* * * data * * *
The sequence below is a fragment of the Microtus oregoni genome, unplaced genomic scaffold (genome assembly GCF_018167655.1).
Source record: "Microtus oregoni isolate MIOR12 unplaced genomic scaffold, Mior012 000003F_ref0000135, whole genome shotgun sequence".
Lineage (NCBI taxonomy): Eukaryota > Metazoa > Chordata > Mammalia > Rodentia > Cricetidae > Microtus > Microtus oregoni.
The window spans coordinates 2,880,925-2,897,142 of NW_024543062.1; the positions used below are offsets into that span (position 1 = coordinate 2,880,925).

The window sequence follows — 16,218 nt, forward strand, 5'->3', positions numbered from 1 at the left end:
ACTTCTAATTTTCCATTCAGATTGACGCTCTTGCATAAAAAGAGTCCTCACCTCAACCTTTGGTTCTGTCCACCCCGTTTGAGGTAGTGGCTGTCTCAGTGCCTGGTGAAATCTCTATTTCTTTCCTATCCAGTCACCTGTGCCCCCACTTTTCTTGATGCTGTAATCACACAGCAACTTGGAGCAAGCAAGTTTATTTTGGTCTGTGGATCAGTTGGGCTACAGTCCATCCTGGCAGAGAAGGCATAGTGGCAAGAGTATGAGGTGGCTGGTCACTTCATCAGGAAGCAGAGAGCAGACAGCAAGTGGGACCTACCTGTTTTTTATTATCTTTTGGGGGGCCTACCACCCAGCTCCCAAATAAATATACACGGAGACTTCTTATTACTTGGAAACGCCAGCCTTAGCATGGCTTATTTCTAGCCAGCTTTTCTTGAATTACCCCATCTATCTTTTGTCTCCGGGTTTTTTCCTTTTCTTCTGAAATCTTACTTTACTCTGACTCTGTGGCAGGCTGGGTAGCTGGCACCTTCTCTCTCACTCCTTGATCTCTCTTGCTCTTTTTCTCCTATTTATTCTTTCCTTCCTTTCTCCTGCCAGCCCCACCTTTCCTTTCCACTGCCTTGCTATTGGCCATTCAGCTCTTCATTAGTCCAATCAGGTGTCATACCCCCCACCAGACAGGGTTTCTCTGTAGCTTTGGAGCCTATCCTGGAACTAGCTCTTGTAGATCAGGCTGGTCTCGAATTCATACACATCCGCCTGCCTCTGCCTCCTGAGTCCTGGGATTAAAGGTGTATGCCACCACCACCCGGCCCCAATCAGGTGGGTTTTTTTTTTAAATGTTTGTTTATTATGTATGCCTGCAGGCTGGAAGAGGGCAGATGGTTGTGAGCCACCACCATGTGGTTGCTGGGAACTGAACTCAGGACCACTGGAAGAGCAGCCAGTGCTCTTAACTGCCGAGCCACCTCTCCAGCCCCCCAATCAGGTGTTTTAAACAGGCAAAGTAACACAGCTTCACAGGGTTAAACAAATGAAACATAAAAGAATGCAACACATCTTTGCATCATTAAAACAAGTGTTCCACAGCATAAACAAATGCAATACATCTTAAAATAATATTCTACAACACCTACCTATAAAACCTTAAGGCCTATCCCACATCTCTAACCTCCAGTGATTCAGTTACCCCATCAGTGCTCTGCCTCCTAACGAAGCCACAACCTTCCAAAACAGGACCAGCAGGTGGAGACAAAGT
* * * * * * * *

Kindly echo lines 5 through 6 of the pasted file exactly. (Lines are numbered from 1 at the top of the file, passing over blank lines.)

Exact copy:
The window sequence follows — 16,218 nt, forward strand, 5'->3', positions numbered from 1 at the left end:
ACTTCTAATTTTCCATTCAGATTGACGCTCTTGCATAAAAAGAGTCCTCACCTCAACCTTTGGTTCTGTCCACCCCGTTTGAGGTAGTGGCTGTCTCAGTGCCTGGTGAAATCTCTATTTCTTTCCTATCCAGTCACCTGTGCCCCCACTTTTCTTGATGCTGTAATCACACAGCAACTTGGAGCAAGCAAGTTTATTTTGGTCTGTGGATCAGTTGGGCTACAGTCCATCCTGGCAGAGAAGGCATAGTGGCAAGAGTATGAGGTGGCTGGTCACTTCATCAGGAAGCAGAGAGCAGACAGCAAGTGGGACCTACCTGTTTTTTATTATCTTTTGGGGGGCCTACCACCCAGCTCCCAAATAAATATACACGGAGACTTCTTATTACTTGGAAACGCCAGCCTTAGCATGGCTTATTTCTAGCCAGCTTTTCTTGAATTACCCCATCTATCTTTTGTCTCCGGGTTTTTTCCTTTTCTTCTGAAATCTTACTTTACTCTGACTCTGTGGCAGGCTGGGTAGCTGGCACCTTCTCTCTCACTCCTTGATCTCTCTTGCTCTTTTTCTCCTATTTATTCTTTCCTTCCTTTCTCCTGCCAGCCCCACCTTTCCTTTCCACTGCCTTGCTATTGGCCATTCAGCTCTTCATTAGTCCAATCAGGTGTCATACCCCCCACCAGACAGGGTTTCTCTGTAGCTTTGGAGCCTATCCTGGAACTAGCTCTTGTAGATCAGGCTGGTCTCGAATTCATACACATCCGCCTGCCTCTGCCTCCTGAGTCCTGGGATTAAAGGTGTATGCCACCACCACCCGGCCCCAATCAGGTGGGTTTTTTTTTTAAATGTTTGTTTATTATGTATGCCTGCAGGCTGGAAGAGGGCAGATGGTTGTGAGCCACCACCATGTGGTTGCTGGGAACTGAACTCAGGACCACTGGAAGAGCAGCCAGTGCTCTTAACTGCCGAGCCACCTCTCCAGCCCCCCAATCAGGTGTTTTAAACAGGCAAAGTAACACAGCTTCACAGGGTTAAACAAATGAAACATAAAAGAATGCAACACATCTTTGCATCATTAAAACAAGTGTTCCACAGCATAAACAAATGCAATACATCTTAAAATAATATTCTACAACACCTACCTATAAAACCTTAAGGCCTATCCCACATCTCTAACCTCCAGTGATTCAGTTACCCCATCAGTGCTCTGCCTCCTAACGAAGCCACAACCTTCCAAAACAGGACCAGCAGGTGGAGACAAAGT